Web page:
Thursday, November 08, 2018

You Are What You Reap

It's about time to close up shop on the front yard garden. This summer we had great success with cucumbers and cherry tomatoes. We were giving the stuff away, we had so many vegetables. The same cannot be said for the sunflower we planted in the corner of one of the raised boxes we maintained with mild vigilance. Somehow the regular watering that seemed to make everything else grow so very impressively didn't seem to matter to the wilting stalk that started with so much yellowy promise.
We also tried to coax more than a single fruit from our green pepper plant. There was an initial burst that seemed to suggest that we might have salads to be proud of which resulted in that aforementioned lone pepper. And it had been gnawed upon by creatures who seemed only vaguely interested since they left the back half of the pepper, the part we could see initially, but the back half was a toothy mass of discarded rodent snack.
In the back forty (yard), we planted parsley and four strawberry plants. The first was for garnish and breath freshening. The second was for shortcake. Or a reason to bake shortcake, but you know what I mean. The parsley flourished, while the disregard ladled on the green pepper by furry pests was not felt by the strawberries. After surrendering a month and a half's yield to the trash pandas, I rigged up a hanging pot that took them out of the path of the dessert vermin.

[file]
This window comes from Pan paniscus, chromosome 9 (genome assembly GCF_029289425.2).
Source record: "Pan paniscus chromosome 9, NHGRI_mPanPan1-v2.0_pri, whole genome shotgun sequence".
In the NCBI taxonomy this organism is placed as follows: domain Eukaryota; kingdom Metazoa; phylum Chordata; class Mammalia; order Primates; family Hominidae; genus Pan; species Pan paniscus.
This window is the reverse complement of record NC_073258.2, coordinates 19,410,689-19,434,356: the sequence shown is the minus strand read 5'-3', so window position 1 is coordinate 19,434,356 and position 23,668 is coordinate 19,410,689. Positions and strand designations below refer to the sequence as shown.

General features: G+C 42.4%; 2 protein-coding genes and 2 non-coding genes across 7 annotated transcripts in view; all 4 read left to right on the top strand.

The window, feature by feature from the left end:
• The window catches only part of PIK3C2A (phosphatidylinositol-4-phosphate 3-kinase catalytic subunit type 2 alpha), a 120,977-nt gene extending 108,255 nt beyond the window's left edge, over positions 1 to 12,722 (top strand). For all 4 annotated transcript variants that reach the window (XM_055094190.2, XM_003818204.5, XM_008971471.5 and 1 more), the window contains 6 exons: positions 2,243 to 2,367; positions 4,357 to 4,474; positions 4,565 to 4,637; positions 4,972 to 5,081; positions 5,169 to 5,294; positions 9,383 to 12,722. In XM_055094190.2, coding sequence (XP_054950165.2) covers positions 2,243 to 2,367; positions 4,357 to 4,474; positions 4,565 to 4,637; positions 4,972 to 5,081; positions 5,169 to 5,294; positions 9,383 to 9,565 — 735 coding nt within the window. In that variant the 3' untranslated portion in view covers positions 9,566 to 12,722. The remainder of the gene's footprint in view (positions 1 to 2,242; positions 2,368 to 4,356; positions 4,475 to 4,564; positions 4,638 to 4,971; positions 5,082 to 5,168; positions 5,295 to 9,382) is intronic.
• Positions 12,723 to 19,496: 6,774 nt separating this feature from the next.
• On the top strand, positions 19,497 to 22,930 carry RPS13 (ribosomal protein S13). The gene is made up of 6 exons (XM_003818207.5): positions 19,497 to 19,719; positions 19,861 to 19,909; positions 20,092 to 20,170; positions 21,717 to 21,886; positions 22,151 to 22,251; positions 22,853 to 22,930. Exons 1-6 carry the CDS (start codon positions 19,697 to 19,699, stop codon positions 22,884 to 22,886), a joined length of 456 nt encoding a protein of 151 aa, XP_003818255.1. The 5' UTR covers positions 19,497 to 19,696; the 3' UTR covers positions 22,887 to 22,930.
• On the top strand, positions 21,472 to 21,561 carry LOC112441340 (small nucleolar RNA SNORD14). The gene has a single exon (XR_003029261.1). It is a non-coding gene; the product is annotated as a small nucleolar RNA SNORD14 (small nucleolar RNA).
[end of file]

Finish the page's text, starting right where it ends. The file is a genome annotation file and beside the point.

Now it's November, and the harvest is just about complete. Since the tomato plant was a leftover from last year that seemed to awaken in spring, we might still have a few of those to drop into our store bought salads. The cucumber vines are spent and tired, and there are two butternut squashes that seem about ready to be rescued from their spot on the ground.
And the biggest green leafy surprise was the chard my wife rescued from the Ace Hardware dumpster. For a month, we ignored it. Then we decided that as long as we were planting a garden we might as well try to resurrect it. Lo and behold, it came charging back, leaving us with great leafy goodness that was chopped up and fried down into a brown paste that my wife seemed to enjoy quite a lot. And that rogue tomato plant? I'm thinking I might go ahead and string some Christmas lights on it.

1 comment:

Krs10 said...

Saturday’s strawberries were heavenly! At the very last edge of ripeness. Maybe by the fireside we’ll bring back macrame.